With a reputation going back to the 19th century, this vineyard site was even one of the most highly taxed back in 1901, with its quality accruing a 1500 silver groschen tax compared to neighbouring vineyards on a 15 silver groschen rate. Thought to be named after the Roman god Hermes, the protector of travellers and messengers, and the Hohle or cave on the slope, this 8.55 hectare vineyard is based on grey slate and sand stone soils on a 30-45 degree gradient at 130 to 175m altitude.
When the 2012 Rieslings were released, they were considered by producers and the trade as slightly boring, uneventful, safe wines. Very little acid verve, unique character or electricity. But tasting this wine 6 years later reveals quite a self assured expression with some early development but plenty of delicious complexity. If you have them in your cellar, there’s no rush but they should be fairly interesting to drink now.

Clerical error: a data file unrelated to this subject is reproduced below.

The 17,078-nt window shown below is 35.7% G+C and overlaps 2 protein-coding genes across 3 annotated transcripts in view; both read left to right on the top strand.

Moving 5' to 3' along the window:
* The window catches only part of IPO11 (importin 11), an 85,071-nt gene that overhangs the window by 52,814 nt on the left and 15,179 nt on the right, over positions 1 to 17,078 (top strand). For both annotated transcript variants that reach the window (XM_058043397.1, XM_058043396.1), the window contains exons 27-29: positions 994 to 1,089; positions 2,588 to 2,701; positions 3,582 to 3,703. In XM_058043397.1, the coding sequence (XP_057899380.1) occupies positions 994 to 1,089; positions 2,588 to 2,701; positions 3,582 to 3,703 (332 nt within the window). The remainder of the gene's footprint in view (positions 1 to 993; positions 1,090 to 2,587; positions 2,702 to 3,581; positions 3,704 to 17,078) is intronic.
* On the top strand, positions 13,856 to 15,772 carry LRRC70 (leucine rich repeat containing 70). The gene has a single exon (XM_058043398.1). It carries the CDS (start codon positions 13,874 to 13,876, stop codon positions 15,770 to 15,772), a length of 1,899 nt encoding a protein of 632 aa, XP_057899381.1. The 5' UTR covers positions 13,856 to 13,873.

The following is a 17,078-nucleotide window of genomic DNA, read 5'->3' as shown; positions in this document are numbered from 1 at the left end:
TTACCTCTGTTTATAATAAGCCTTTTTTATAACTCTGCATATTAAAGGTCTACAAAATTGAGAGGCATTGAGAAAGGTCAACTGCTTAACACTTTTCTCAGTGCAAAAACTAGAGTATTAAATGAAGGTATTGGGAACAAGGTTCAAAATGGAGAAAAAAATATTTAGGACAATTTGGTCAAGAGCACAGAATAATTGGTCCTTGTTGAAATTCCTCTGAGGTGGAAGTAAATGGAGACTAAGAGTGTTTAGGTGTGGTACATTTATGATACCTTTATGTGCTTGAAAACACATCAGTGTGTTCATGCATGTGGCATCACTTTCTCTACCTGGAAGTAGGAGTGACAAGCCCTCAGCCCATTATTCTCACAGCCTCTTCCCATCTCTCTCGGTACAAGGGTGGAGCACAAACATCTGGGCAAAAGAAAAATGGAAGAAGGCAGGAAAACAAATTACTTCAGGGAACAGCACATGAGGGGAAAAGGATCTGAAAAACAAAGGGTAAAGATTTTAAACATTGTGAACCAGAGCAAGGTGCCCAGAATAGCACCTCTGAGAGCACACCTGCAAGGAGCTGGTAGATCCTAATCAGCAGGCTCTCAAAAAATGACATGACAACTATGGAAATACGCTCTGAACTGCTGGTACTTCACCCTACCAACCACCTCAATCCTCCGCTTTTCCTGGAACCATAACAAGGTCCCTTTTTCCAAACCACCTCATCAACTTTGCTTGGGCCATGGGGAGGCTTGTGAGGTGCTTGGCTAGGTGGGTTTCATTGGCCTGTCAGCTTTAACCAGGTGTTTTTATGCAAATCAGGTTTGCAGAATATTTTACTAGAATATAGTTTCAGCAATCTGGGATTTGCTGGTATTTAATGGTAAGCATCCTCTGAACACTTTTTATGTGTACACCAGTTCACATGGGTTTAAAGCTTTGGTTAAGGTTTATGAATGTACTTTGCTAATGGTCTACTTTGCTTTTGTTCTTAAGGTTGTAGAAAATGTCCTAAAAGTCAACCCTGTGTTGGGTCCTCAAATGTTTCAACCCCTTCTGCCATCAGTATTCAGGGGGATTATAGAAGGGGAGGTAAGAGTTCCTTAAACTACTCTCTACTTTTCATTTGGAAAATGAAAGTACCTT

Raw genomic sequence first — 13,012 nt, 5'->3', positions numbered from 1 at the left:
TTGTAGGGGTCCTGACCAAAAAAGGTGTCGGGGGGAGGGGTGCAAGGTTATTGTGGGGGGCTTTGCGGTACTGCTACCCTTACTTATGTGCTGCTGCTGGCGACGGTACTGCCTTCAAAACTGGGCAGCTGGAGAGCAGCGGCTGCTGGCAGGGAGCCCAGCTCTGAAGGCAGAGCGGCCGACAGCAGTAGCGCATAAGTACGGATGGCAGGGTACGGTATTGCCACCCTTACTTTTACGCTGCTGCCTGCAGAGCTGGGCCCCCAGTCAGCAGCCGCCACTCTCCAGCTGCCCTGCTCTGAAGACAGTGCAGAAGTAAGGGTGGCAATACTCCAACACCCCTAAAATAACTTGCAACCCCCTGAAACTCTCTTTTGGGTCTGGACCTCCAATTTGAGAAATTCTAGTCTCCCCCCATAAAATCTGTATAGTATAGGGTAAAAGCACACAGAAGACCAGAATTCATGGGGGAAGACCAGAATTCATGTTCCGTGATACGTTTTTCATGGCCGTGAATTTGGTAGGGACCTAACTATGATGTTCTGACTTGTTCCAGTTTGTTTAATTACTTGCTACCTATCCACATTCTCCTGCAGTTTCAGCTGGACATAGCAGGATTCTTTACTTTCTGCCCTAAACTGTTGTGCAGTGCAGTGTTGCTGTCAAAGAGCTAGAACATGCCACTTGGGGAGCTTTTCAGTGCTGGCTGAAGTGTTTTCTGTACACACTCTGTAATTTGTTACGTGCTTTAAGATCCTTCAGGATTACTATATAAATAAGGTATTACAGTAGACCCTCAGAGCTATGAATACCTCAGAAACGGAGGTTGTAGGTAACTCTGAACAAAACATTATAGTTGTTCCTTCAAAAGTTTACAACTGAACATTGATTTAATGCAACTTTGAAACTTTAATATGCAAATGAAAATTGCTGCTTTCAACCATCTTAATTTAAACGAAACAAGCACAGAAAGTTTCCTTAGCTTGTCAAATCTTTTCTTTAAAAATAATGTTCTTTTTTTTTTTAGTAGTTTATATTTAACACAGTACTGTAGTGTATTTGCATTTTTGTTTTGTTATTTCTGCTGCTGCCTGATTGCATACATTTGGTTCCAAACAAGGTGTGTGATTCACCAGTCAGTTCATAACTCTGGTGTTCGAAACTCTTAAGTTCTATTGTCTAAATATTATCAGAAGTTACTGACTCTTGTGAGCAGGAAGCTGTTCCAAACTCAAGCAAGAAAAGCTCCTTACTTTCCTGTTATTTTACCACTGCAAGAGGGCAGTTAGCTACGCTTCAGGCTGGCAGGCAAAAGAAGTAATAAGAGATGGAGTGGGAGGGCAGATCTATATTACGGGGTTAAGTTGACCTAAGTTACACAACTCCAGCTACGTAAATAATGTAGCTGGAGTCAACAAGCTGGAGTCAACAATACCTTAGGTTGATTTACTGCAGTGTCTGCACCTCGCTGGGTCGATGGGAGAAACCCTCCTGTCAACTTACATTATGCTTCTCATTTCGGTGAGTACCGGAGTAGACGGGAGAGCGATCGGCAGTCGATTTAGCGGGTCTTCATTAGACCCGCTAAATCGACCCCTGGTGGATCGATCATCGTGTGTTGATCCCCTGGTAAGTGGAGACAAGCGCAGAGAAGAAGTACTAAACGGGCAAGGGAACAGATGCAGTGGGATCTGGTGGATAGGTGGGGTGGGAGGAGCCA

Niederhauser Hermanshohle Riesling Spatlese 2012, Nahe, Germany, 8.5 Abv.
Medium straw yellow, on the nose the lift and complexity shows allure and intrigue. Massive density and intensity, there are complex notes of white flowers, gardenia, kerosene rag, lemon marmalade, white peach and waxy yellow lemon peel. As a Spatlese, the wine shows richness and textural palate weight but not overt sweetness. There are delicious notes of soft honied peaches, lemon confit, apple purée, creamy resinous lemon rind and smokey honey on toast. An attractive wine drinking well now but will probably peak in 2 to 3 years time, and drink well over another 5 to 8+ years.
(Wine Safari Score: 92+/100 Greg Sherwood MW)